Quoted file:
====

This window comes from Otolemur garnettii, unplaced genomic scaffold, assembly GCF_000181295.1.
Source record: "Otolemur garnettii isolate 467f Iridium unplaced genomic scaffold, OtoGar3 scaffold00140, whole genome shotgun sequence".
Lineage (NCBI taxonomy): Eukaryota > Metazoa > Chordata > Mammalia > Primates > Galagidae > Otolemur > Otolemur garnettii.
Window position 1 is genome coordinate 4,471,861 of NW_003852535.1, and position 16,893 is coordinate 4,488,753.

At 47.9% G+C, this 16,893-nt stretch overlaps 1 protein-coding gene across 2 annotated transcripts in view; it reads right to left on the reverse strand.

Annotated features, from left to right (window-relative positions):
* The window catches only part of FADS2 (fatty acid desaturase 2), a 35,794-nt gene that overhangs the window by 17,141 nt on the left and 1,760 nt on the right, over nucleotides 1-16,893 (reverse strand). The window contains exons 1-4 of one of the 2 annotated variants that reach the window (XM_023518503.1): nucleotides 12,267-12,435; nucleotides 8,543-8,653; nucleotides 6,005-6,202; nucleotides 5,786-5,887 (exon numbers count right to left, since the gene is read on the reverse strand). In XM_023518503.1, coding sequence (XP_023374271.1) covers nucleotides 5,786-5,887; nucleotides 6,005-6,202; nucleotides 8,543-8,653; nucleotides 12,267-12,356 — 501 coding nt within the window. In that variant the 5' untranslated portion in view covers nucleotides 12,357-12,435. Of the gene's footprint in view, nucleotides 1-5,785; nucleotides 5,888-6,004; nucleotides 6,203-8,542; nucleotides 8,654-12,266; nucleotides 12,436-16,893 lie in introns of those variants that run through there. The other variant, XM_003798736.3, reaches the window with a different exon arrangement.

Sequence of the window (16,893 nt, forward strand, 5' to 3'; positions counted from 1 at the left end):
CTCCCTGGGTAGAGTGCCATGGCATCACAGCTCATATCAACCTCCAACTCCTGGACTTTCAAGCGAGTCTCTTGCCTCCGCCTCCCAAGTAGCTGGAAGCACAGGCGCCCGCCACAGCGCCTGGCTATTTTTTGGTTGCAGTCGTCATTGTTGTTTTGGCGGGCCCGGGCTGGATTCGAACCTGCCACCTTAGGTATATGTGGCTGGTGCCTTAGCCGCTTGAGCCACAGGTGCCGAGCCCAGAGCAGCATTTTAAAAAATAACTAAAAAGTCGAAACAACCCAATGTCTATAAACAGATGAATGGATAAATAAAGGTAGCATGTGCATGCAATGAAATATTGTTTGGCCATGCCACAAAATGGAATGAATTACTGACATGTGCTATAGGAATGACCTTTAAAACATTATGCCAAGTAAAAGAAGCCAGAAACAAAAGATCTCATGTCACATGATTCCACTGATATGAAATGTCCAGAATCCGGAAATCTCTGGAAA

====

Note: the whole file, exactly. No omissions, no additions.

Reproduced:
This window comes from Otolemur garnettii, unplaced genomic scaffold, assembly GCF_000181295.1.
Source record: "Otolemur garnettii isolate 467f Iridium unplaced genomic scaffold, OtoGar3 scaffold00140, whole genome shotgun sequence".
Lineage (NCBI taxonomy): Eukaryota > Metazoa > Chordata > Mammalia > Primates > Galagidae > Otolemur > Otolemur garnettii.
Window position 1 is genome coordinate 4,471,861 of NW_003852535.1, and position 16,893 is coordinate 4,488,753.

At 47.9% G+C, this 16,893-nt stretch overlaps 1 protein-coding gene across 2 annotated transcripts in view; it reads right to left on the reverse strand.

Annotated features, from left to right (window-relative positions):
* The window catches only part of FADS2 (fatty acid desaturase 2), a 35,794-nt gene that overhangs the window by 17,141 nt on the left and 1,760 nt on the right, over nucleotides 1-16,893 (reverse strand). The window contains exons 1-4 of one of the 2 annotated variants that reach the window (XM_023518503.1): nucleotides 12,267-12,435; nucleotides 8,543-8,653; nucleotides 6,005-6,202; nucleotides 5,786-5,887 (exon numbers count right to left, since the gene is read on the reverse strand). In XM_023518503.1, coding sequence (XP_023374271.1) covers nucleotides 5,786-5,887; nucleotides 6,005-6,202; nucleotides 8,543-8,653; nucleotides 12,267-12,356 — 501 coding nt within the window. In that variant the 5' untranslated portion in view covers nucleotides 12,357-12,435. Of the gene's footprint in view, nucleotides 1-5,785; nucleotides 5,888-6,004; nucleotides 6,203-8,542; nucleotides 8,654-12,266; nucleotides 12,436-16,893 lie in introns of those variants that run through there. The other variant, XM_003798736.3, reaches the window with a different exon arrangement.

Sequence of the window (16,893 nt, forward strand, 5' to 3'; positions counted from 1 at the left end):
CTCCCTGGGTAGAGTGCCATGGCATCACAGCTCATATCAACCTCCAACTCCTGGACTTTCAAGCGAGTCTCTTGCCTCCGCCTCCCAAGTAGCTGGAAGCACAGGCGCCCGCCACAGCGCCTGGCTATTTTTTGGTTGCAGTCGTCATTGTTGTTTTGGCGGGCCCGGGCTGGATTCGAACCTGCCACCTTAGGTATATGTGGCTGGTGCCTTAGCCGCTTGAGCCACAGGTGCCGAGCCCAGAGCAGCATTTTAAAAAATAACTAAAAAGTCGAAACAACCCAATGTCTATAAACAGATGAATGGATAAATAAAGGTAGCATGTGCATGCAATGAAATATTGTTTGGCCATGCCACAAAATGGAATGAATTACTGACATGTGCTATAGGAATGACCTTTAAAACATTATGCCAAGTAAAAGAAGCCAGAAACAAAAGATCTCATGTCACATGATTCCACTGATATGAAATGTCCAGAATCCGGAAATCTCTGGAAA